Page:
1 - 8 of 8 Chapters
[This chapter sets the contextual background of the illegal wildlife trade in China and examines in detail, the demand and supply of wildlife products within the country. Reference is made to the usage of wildlife products in traditional Chinese medicine, collector’s items, and local delicacies,...
[This chapter provides an overview of China’s position within the global illegal wildlife trade from two perspectives: (1) China’s geographical location and its relationship with the illegal wildlife trade; (2) the responses from the Chinese government to tackle the trade.]
[This chapter contextualizes the development of green criminology and the study of environmental crime. In specific, it examines the stages of the illegal wildlife trade: (1) poaching, (2) smuggling, (3) processing, and (4) online distribution.]
[This chapter discusses the challenges in conducting fieldwork studies in the context of the illegal wildlife trade and the methodology of the studies conducted by the author across Mainland China. A brief description of the fieldwork sites is given before discussing the challenges and obstacles...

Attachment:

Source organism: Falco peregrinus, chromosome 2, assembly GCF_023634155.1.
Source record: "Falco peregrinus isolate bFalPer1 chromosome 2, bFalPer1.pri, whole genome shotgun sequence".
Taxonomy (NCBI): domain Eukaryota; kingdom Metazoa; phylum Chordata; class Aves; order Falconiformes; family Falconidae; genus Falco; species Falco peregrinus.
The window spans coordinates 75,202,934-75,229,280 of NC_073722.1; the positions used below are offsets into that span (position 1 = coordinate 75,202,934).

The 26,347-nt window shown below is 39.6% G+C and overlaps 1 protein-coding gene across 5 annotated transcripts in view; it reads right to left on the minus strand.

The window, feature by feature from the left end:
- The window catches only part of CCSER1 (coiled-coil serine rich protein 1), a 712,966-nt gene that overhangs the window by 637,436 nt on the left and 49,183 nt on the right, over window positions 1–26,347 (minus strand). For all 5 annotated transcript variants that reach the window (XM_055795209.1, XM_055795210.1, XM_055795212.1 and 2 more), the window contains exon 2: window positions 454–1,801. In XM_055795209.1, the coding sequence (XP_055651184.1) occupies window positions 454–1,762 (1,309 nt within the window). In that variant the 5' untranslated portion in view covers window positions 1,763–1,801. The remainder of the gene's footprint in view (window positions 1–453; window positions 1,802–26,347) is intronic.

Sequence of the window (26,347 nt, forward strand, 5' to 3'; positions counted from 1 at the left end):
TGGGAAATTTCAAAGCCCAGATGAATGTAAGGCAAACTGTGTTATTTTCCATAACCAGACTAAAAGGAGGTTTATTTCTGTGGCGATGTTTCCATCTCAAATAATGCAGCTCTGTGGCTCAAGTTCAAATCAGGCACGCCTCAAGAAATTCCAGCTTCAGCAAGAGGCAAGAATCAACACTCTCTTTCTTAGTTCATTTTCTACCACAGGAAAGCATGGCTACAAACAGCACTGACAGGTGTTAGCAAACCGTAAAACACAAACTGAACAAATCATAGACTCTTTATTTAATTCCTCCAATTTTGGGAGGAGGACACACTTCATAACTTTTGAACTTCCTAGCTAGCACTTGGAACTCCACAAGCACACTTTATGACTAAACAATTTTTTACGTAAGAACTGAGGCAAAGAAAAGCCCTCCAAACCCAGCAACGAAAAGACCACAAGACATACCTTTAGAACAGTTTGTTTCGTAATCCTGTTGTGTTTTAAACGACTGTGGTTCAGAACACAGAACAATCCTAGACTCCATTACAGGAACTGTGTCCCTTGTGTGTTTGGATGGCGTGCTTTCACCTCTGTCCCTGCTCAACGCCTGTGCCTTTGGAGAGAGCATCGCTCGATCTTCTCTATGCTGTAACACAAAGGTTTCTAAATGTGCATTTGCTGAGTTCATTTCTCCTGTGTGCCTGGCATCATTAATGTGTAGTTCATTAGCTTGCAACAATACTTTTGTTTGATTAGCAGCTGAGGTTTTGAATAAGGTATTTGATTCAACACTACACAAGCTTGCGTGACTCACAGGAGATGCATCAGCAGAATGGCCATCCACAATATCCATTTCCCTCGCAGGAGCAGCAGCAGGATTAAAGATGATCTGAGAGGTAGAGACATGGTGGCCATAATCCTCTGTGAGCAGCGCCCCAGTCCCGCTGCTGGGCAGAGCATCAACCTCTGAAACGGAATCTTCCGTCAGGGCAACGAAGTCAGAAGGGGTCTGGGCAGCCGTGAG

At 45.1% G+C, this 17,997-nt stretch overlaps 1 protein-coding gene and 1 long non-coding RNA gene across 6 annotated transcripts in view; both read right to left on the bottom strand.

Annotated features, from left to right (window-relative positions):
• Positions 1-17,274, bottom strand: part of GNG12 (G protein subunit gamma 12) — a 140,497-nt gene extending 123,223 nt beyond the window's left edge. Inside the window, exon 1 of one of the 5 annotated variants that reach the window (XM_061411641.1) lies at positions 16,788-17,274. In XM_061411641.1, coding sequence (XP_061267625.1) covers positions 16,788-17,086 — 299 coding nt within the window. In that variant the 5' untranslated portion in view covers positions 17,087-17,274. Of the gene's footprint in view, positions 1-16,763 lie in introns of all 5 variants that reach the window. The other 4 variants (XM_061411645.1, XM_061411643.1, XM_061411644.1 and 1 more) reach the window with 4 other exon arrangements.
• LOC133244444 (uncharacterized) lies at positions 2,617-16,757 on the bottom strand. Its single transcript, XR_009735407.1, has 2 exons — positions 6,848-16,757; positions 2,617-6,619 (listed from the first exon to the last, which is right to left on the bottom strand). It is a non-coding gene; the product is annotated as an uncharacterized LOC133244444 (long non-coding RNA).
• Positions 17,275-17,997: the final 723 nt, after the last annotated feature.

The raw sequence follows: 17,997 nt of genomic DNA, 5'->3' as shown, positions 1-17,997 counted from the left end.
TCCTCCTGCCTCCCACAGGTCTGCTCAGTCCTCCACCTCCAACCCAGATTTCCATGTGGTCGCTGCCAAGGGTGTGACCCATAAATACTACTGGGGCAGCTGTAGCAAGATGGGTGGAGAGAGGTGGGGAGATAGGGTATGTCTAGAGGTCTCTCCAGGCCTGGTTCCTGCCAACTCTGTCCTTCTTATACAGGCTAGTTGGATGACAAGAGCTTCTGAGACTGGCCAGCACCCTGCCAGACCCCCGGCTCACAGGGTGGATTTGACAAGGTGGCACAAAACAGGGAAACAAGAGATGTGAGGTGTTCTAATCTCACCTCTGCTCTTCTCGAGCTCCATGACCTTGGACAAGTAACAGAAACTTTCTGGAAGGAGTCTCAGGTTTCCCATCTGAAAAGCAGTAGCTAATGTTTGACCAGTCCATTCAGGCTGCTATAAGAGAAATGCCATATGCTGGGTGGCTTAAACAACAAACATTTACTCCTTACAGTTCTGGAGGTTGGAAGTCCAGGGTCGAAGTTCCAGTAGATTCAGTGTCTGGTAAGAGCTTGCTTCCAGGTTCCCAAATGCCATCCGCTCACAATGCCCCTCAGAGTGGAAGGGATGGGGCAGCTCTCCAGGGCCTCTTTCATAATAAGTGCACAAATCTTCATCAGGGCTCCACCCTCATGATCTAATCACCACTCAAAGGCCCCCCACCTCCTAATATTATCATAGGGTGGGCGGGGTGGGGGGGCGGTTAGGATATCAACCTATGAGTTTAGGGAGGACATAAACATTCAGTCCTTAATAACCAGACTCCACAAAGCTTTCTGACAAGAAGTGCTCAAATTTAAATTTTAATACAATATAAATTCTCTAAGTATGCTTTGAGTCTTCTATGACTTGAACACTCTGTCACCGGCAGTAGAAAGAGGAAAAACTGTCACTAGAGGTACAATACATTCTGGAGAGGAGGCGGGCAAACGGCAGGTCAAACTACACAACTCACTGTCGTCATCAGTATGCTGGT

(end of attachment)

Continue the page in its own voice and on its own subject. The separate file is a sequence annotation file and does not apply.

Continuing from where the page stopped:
[This chapter provides insights into the actual transaction of worked ivory products against the theoretical framework of situational crime prevention (SCP) theory. The global illegal trade in ivory can be broken down into four stages: (a) poaching of the elephant tusks—capturing an elephant in...
[This chapter turns to explore the operation of seven distributing networks specialized in the illegal supply of tiger parts products. The focus of this chapter is on the network organizations of criminal networks and their mode of operation in supplying tiger parts products across three...
[The chapter of this article is situated in light of the illegal transaction of protected wildlife in China for consumption as a delicacy. In trusting the suppliers to deliver the protected wildlife they ordered, consumers face two types of risks: (a) the risk of enforcement (facing a maximum of...
[This chapter concludes and provides recommendations based on findings presented in previous chapters. The chapter argues that a key driver of the illegal wildlife trade in China is down to the inaccurate cultural beliefs and the lack of awareness for the conservation of wildlife in the general...
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